Worse than being alone is to be with a person who doesn’t like you; too many people have experienced the anguish and chaos caused by an incompatible marriage. Such travesties are systematically avoided in Vaishnava culture because, besides training and restraint in behaviour prior to marriage, all care is taken in matchmaking: “Formerly, boys and girls of similar dispositions were married; the similar natures of the boy and girl were united in order to make them happy.” (SB 3.21.15) “The central idea is that if the boy and girl were on an equal level the marriage would be happy, whereas inequality would lead to unhappiness.” (SB 9.18.23) We want our life’s companion to be a true peer.
Compatibility also includes living with our spouse’s faults. It’s easy to live with another’s good qualities, but can you live with a person’s weaknesses? After the initial period of guarded good behaviour, the character flaws we brought with us into the marriage surface, and we face the pain of dealing with both our own and our spouse’s shortcomings and the conflicts those create. No two people are completely compatible and not all incompatibilities in marriage can be worked out. Sometimes inevitable differences can be laughed at, sometimes coped with, sometimes negotiated, sometimes accepted, and sometimes are c o m p l e m e n t a r y. Sometimes waiting and praying is the answer. It is rewarding when, after thousands of these tribulations have come and gone, you know and honour your spouse despite the differences between you. Focus on closeness and differences become manageable but if the focus is on differences, closeness disappears.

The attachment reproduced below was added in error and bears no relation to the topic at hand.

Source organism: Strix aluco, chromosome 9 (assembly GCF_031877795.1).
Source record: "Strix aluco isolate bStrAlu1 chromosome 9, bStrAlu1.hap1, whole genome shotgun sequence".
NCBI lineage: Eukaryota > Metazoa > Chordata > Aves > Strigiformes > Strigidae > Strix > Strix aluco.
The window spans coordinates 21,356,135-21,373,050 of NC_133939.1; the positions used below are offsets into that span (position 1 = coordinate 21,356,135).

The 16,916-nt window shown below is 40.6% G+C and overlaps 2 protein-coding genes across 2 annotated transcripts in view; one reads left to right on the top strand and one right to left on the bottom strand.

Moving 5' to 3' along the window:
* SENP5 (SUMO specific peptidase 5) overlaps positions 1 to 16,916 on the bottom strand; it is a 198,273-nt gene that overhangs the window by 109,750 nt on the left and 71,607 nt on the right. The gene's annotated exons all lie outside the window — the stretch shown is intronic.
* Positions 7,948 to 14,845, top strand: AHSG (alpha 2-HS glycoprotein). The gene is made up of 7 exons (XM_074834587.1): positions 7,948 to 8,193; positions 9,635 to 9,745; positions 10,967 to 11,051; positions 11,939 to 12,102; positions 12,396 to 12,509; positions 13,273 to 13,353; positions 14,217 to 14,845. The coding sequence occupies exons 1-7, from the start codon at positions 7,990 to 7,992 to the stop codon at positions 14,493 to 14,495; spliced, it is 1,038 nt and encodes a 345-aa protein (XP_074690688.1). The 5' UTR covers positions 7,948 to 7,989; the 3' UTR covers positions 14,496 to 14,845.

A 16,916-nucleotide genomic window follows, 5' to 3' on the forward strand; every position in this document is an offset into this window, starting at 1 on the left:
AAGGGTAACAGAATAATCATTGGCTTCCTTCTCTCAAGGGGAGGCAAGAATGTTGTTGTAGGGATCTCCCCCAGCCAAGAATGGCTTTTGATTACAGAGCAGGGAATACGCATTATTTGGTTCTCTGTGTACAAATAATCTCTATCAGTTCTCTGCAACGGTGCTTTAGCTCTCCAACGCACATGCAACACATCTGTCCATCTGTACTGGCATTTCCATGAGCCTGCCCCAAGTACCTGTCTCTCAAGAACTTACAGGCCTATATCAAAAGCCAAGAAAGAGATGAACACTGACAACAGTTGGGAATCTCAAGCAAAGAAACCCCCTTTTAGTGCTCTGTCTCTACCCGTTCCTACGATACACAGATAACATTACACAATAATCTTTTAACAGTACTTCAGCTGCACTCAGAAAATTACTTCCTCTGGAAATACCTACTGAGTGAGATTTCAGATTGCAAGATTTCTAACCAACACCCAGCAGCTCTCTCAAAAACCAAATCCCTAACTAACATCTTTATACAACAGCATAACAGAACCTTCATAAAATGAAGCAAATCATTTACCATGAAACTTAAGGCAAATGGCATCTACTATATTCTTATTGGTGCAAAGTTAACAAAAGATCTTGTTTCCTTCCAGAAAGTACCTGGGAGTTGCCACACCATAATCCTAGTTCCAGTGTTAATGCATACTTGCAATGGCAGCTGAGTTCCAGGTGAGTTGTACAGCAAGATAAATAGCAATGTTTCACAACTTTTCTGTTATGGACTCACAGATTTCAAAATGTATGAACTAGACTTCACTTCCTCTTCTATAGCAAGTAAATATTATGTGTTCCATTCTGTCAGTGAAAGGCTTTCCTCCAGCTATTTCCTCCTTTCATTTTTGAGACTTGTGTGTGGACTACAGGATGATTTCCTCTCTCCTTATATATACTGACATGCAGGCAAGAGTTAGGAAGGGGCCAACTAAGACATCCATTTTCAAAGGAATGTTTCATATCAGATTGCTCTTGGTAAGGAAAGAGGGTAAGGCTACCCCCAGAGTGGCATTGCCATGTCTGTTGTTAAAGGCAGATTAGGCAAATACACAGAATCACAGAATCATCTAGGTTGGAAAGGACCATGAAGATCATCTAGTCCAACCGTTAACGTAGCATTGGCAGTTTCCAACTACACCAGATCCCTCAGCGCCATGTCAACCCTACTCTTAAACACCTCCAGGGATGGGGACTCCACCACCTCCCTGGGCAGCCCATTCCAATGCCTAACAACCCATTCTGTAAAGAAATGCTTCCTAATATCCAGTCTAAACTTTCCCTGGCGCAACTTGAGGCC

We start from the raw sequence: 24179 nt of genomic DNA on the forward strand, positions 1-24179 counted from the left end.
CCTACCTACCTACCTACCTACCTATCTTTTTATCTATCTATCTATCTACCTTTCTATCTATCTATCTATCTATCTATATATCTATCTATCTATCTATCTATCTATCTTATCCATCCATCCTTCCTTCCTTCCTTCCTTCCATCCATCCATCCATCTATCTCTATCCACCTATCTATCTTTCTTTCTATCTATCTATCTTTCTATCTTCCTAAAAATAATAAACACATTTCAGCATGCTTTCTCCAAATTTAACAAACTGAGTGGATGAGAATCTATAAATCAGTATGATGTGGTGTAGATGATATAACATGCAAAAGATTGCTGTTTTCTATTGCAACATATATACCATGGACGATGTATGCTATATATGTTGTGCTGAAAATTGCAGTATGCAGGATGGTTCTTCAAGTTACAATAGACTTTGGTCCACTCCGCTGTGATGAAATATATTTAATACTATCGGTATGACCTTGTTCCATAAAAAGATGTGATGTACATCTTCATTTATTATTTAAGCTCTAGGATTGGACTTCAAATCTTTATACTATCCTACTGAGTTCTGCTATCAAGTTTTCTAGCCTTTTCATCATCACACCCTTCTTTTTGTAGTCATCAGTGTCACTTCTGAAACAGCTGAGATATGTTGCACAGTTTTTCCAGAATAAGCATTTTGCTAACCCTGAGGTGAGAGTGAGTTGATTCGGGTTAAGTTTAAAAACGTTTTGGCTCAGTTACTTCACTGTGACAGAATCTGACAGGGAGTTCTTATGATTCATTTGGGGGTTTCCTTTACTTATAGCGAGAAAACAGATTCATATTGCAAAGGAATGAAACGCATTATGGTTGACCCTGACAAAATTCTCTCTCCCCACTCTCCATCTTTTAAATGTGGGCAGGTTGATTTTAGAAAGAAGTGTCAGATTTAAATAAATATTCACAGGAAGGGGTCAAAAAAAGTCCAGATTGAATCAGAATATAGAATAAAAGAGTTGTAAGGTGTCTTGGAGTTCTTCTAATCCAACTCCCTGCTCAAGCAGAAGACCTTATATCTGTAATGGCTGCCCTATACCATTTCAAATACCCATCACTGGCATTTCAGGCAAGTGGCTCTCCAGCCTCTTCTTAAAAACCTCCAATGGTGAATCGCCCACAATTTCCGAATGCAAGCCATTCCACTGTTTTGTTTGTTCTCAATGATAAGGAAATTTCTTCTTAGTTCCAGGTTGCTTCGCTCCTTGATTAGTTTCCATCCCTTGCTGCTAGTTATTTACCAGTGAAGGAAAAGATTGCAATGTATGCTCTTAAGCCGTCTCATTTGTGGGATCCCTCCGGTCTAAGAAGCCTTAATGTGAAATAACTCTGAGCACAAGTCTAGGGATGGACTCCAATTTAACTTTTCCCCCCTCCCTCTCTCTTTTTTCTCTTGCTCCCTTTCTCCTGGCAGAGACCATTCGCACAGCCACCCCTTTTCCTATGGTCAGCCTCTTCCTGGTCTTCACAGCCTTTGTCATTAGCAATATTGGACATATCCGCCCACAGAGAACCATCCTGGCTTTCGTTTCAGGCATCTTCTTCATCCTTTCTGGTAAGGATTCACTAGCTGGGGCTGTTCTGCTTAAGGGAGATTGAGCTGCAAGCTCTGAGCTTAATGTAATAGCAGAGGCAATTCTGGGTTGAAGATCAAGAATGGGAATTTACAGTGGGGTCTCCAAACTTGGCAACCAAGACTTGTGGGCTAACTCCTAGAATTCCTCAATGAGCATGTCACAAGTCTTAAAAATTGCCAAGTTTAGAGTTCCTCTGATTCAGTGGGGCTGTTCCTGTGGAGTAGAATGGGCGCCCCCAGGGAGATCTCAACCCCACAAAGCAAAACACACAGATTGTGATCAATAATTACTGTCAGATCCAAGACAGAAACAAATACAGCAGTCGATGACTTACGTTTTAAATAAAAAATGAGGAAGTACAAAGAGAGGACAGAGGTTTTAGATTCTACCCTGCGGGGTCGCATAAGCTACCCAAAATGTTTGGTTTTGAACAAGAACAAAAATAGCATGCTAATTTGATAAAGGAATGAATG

The more we advance in consciousness, the less affected we are by another’s shortcomings, and conversely, the less advanced in consciousness we are, the more the other’s shortcomings will irritate us. Not everyone can be like Mandodari, the chaste wife of Ravana, who was fully aware of her husband’s lowly nature and activities and yet tolerated him to the end.
Besides conscientiously matching a suitable young man with a suitable young woman, compatibility also includes the husband having like-minded male friends and the wife like-minded female friends. All our dialogue need not fall on just one pair of ears, but in confidence we reveal our mind to and have dedicated and loving ties with handpicked friends. Good friends smooth the bumps on this long journey. If at some point our marriage is rocky, qualified friends can help us learn from the difficulties and acquire skills to improve our relationship. Marriage is a process of changing and accepting change, of settling differences and living with differences that will never be settled, of drawing close and pulling apart and drawing close again.
Hare Krishna News – Published by ISKCON Durban. Used with permission